Gen. Satterfield does it again with another wonderful and loving letter. One thing I will say, being a fan of the entire series, is that I can see growth in these letters. Not his childhood growth but growth in the quality and entertainment value of these letters. I do hope, and I’ve written this before, I do hope that Gen. Satterfield publishes these letters for us into a book and that he draws the connect-the-dots articles too. Thanks for reading my ramblings. I will note that I am one of the first commentators on this blog and JT and I are forever in the debt of Gen. S. for pulling us out of our doldrums. THANKS. LOVING LETTER.

  11. Aussie

    Sir, once again, thank you for sharing this letter for your granddaughter. I don’t know how old or mature she is, but when she is an adult I’m sure she will appreciate your letters more and more. I went back to read your introductory letter to her and can better understand where you are coming from and ultimately why you are writing these article. Sir, I never gave it a thought that I might actually one day want to read what my grandparents thought about or what they did, it was just as it was. Today is different.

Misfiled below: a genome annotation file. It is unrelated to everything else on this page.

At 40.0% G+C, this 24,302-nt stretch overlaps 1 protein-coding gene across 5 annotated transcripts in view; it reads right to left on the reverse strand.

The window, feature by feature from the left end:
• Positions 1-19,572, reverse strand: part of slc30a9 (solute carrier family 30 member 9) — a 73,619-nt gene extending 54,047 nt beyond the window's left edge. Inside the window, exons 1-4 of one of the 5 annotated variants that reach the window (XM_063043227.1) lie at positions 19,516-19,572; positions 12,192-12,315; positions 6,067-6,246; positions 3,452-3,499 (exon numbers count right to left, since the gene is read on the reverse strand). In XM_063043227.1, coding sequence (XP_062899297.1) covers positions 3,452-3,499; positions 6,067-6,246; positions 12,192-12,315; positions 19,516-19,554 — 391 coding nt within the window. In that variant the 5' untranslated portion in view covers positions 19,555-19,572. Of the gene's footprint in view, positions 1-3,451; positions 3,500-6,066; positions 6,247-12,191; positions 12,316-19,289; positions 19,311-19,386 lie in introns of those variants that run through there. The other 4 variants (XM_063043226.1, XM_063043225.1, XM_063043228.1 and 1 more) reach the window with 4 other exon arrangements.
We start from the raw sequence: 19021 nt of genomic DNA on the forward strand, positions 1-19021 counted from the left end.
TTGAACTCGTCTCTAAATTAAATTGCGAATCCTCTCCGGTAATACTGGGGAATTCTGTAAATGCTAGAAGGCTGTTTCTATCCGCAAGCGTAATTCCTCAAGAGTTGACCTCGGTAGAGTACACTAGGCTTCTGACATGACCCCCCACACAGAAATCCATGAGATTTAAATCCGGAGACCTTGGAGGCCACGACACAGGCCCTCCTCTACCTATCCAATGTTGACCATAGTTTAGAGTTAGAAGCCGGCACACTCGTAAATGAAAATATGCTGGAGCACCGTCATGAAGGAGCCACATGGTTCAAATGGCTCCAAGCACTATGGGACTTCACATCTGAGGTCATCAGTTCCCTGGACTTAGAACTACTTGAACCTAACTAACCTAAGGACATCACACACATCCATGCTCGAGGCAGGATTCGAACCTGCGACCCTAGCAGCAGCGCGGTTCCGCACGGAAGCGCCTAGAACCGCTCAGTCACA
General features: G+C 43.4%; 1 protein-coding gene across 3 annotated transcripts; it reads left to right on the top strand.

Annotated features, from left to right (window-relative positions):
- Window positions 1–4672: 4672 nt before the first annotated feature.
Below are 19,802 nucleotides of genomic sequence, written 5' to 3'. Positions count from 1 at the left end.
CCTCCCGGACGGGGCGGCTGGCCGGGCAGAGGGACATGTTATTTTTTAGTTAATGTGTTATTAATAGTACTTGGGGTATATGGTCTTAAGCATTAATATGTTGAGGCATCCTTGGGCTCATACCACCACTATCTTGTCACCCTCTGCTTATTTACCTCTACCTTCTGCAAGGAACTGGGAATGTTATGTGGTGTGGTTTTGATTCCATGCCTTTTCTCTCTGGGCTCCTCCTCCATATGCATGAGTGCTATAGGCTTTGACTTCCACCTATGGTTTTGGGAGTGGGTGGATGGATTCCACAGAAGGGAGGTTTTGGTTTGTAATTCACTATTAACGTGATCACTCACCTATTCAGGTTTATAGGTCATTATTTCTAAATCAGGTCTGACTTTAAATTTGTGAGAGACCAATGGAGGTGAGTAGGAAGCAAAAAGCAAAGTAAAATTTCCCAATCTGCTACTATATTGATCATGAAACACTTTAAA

12. Ice Man

    While this trip was FINALLY coming to an end, we were hardly talking to one another. CLASSIC

  13. KRause

    Sir, thank you for making my day with another letter to your granddaughter and inspiring me to write for my children and their children.

  14. Emma Archambeau

    General Satterfield wow wow wow wow, another letter to your granddaughter and I thought this one is your very best. No 80. A special marker for excellence. I’m starting to log on to your website just to see if there is another letter for me to read and enjoy. For those who part of your fan club that have these letters as their most loved, then we thank you from the bottom of our hearts. One day, I too hope to have grandchildren and I will definiately write them letters for when they grow up.